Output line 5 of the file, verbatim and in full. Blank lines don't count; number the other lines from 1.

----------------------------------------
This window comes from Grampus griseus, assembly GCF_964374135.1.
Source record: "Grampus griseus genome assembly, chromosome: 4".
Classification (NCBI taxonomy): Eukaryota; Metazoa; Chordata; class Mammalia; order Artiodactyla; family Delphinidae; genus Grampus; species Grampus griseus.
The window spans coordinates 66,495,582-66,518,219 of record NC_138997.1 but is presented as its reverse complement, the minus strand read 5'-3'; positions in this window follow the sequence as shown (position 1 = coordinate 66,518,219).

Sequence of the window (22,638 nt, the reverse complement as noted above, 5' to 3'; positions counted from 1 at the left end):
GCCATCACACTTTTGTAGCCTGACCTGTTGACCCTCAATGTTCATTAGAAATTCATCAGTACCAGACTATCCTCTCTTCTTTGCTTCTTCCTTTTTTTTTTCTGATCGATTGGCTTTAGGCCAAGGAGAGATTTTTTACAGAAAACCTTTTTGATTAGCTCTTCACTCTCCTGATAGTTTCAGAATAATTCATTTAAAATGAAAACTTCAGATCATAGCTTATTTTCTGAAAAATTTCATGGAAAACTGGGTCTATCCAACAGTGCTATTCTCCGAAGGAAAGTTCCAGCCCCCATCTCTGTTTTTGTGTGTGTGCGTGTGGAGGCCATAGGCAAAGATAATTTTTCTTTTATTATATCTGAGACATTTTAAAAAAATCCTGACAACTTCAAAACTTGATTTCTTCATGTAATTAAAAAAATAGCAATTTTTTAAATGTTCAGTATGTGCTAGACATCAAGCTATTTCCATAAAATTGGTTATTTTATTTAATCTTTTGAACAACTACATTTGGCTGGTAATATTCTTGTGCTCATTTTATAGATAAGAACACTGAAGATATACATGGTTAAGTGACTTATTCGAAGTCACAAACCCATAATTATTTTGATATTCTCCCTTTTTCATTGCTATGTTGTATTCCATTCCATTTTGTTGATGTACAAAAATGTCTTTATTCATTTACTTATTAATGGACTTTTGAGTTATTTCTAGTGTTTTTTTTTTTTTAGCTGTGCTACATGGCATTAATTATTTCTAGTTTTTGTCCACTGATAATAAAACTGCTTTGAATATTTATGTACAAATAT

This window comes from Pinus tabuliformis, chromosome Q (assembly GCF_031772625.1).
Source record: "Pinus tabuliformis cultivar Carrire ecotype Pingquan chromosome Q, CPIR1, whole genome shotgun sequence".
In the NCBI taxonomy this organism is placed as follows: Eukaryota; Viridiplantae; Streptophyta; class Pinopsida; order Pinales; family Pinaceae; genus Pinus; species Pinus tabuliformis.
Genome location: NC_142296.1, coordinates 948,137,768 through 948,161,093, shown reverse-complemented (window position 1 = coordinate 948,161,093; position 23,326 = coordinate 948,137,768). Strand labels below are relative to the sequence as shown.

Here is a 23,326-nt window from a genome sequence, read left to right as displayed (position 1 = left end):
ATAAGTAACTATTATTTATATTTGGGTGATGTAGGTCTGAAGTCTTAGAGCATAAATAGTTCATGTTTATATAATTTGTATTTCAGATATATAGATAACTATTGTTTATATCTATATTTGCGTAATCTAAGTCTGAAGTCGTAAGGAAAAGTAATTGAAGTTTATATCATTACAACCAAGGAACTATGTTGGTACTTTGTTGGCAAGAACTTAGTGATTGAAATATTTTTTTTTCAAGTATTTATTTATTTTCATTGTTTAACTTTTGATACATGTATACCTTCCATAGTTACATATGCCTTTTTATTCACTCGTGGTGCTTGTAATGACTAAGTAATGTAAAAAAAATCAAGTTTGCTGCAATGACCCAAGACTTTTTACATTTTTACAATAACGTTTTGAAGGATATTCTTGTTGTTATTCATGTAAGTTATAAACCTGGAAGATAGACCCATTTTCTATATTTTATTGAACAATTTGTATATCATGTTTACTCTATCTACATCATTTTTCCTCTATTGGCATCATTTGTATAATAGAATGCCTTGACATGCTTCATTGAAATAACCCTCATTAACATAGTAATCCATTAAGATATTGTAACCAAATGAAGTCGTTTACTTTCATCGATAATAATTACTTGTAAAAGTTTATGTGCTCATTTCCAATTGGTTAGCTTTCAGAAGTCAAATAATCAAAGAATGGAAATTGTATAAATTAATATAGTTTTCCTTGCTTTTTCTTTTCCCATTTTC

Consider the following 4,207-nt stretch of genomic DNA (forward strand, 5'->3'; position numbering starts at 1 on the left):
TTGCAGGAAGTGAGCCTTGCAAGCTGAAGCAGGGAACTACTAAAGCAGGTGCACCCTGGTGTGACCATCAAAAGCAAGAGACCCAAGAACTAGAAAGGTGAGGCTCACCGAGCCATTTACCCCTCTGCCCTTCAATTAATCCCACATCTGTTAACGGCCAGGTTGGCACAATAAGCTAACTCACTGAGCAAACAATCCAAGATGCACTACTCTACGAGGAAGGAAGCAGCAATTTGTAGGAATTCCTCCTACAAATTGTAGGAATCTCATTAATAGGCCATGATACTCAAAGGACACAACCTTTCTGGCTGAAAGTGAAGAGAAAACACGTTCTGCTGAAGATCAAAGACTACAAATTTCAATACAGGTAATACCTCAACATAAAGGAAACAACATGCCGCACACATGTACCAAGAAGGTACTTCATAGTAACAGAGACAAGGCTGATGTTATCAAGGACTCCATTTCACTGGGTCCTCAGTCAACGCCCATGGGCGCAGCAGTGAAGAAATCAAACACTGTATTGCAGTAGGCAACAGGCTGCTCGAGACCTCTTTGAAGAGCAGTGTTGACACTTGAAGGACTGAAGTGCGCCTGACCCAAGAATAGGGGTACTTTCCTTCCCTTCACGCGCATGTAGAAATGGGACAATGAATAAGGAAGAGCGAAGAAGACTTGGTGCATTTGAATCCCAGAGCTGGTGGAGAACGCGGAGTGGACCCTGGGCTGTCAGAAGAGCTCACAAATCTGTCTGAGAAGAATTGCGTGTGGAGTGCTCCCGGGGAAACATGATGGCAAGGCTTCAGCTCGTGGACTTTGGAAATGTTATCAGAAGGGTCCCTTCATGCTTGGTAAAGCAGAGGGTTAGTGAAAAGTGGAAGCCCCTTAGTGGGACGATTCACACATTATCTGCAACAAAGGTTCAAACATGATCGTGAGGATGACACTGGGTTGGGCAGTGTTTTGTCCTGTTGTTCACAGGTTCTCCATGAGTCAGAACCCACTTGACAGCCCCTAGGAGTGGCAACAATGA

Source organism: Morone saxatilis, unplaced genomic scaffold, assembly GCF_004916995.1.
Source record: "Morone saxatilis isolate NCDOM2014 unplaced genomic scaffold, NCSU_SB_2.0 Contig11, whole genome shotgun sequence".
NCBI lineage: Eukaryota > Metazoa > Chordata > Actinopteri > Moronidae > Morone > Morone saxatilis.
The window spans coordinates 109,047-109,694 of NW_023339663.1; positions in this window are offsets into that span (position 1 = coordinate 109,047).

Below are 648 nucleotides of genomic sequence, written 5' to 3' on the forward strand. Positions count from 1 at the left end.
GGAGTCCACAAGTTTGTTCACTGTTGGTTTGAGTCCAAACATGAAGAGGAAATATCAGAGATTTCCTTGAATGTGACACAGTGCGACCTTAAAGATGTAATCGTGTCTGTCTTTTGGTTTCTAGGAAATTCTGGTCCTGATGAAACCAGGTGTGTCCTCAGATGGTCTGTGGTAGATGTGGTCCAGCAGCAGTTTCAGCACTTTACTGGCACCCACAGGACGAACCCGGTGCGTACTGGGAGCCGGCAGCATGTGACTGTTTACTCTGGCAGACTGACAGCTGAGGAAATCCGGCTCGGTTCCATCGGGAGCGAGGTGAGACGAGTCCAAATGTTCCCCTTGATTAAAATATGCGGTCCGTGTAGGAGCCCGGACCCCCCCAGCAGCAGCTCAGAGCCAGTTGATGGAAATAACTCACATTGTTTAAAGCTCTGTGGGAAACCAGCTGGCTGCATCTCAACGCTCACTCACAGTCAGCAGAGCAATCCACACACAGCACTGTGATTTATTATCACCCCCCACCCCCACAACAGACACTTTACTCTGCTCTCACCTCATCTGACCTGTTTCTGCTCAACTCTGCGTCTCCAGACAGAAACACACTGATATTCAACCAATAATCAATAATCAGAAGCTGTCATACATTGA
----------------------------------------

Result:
Sequence of the window (22,638 nt, the reverse complement as noted above, 5' to 3'; positions counted from 1 at the left end):